Art Theft: The Many Fascinating and Famous Cases in History



Art theft is an complex and ancient crime. When you look at the a few of the most famous cases of art thefts in history, you see thoroughly planned operations that include art dealers, art fakers, mobsters, ransoms, and countless dollars. Here you can check out about a few of the most well-known cases of art theft in the history.

The First Theft:
The very first documented case of art theft remained in 1473, when two panels of altarpiece of the Last Judgment by the Dutch painter Hans Memling were stolen. While the triptych was being transported by ship from the Netherlands to Florence, the ship was assaulted by pirates who took it to the Gdansk cathedral in Poland. Nowadays, the piece is revealed at the National Museum in Gdansk where it was just recently moved from the Basilica of the Assumption.

One Of The Most Famous Theft:
The most famous story of art theft includes among the most well-known paintings on the planet and among the most famous artists in history as a suspect. In the night of August 21, 1911, the Mona Lisa was taken out of the Louver. Right after, Pablo Picasso was jailed and questioned by the police, but was launched quickly.

It turned out that the 30 × 21 inch painting was taken by one of the museum workers by the name of Vincenzo Peruggia, who just carried it hidden under his coat. The criminal offense was thoroughly carried out by a well-known con guy, Eduardo de Valfierno, who was sent by an art faker who meant to make copies and sell them as if they were the initial painting.

While Yves Chaudron, the art faker, was busy creating copies for the famous masterpiece, Mona Lisa was still concealed at Peruggias home. Eventually, Peruggia was captured by the authorities while attempting to sell the painting to an art dealership from Florence, Italy.

The Most significant Theft in the USA:
The biggest art theft in United States happened at the Isabella Stewart Gardner Museum. On the night of March 18, 1990, a group of burglars wearing cops uniforms got into the museum and took thirteen paintings whose http://kurtcriter.brandyourself.com/Links cumulative value was estimated at around 300 million dollars. The burglars took 2 paintings and one print by Rembrandt, and works of Vermeer, Manet, Degas, Govaert Flinck, in addition to a French and a Chinese artifact.

As of yet, none of the paintings have actually been found and the case is still unsolved. According to current reports, the FBI are investigating the possibility that the Boston Mob together with French art dealers are linked to the criminal activity.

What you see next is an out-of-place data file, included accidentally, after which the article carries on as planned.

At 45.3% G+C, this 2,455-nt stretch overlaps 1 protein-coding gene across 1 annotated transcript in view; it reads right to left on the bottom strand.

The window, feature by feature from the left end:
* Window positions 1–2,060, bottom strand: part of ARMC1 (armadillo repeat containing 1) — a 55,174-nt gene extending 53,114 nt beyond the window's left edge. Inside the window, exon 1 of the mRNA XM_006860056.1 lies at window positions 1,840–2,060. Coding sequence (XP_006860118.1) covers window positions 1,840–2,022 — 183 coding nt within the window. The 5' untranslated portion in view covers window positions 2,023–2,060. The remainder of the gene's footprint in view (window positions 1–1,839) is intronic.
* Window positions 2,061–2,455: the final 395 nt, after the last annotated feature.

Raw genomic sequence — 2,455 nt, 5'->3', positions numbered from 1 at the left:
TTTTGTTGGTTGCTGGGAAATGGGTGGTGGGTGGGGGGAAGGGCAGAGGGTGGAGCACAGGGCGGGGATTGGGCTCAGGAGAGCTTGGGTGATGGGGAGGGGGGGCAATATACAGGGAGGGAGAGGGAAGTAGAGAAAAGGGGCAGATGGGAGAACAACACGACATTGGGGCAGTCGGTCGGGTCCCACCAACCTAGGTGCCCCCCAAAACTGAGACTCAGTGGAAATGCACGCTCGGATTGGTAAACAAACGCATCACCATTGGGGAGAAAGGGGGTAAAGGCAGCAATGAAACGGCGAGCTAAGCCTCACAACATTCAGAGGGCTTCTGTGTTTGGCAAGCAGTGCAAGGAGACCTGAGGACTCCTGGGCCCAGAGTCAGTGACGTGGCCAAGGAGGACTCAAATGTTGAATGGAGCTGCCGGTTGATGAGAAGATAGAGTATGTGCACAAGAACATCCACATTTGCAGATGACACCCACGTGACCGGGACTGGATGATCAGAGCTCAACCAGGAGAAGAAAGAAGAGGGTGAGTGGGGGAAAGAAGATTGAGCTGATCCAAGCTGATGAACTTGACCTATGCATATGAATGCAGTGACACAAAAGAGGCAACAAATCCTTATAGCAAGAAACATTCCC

The Scream:
The painting by Edvard Munchs, The Scream, is probably the most looked for after painting by art burglars in history. It has actually been taken two times and was just just recently recovered. In 1994, during the Winter Olympics in Lillehammer, Norway, The Scream was taken from an Oslo gallery by two thieves who broke through an open window, triggered the alarm and left a note stating: thanks for the bad security.

3 Kurt Criter Denver months later, the holders of the painting approached the Norwegian Government with an deal: 1 million dollars ransom for Edvard Munchs The Scream. The Government refused the deal, however the Norwegian cops worked together with the British Authorities and the Getty Museum to arrange a sting operation that restored the painting to where it belongs.

While Museum authorities waiting for the thieves to demand ransom loan, rumors claimed that both paintings were burned to conceal evidence. Eventually, the Norwegian cops found the two paintings on August 31, 2006 but the realities on how they were recuperated are not understood.


When you look at the some of the most famous cases of art thefts in history, you see completely planned operations that include art dealerships, art fakers, mobsters, ransoms, and millions of dollars. The most popular story of art theft involves one of the most famous paintings in the world and one of the most famous artists in history as a suspect. The criminal activity was thoroughly carried out by a infamous con guy, Eduardo de Valfierno, who was sent out by an art faker who meant to make copies and sell them as if they were the initial painting.

Eventually, Peruggia was captured by the authorities while trying to sell the painting to an art dealer from Florence, Italy. The painting by Edvard Munchs, The Scream, is most likely the most looked for after painting by art thieves in history.

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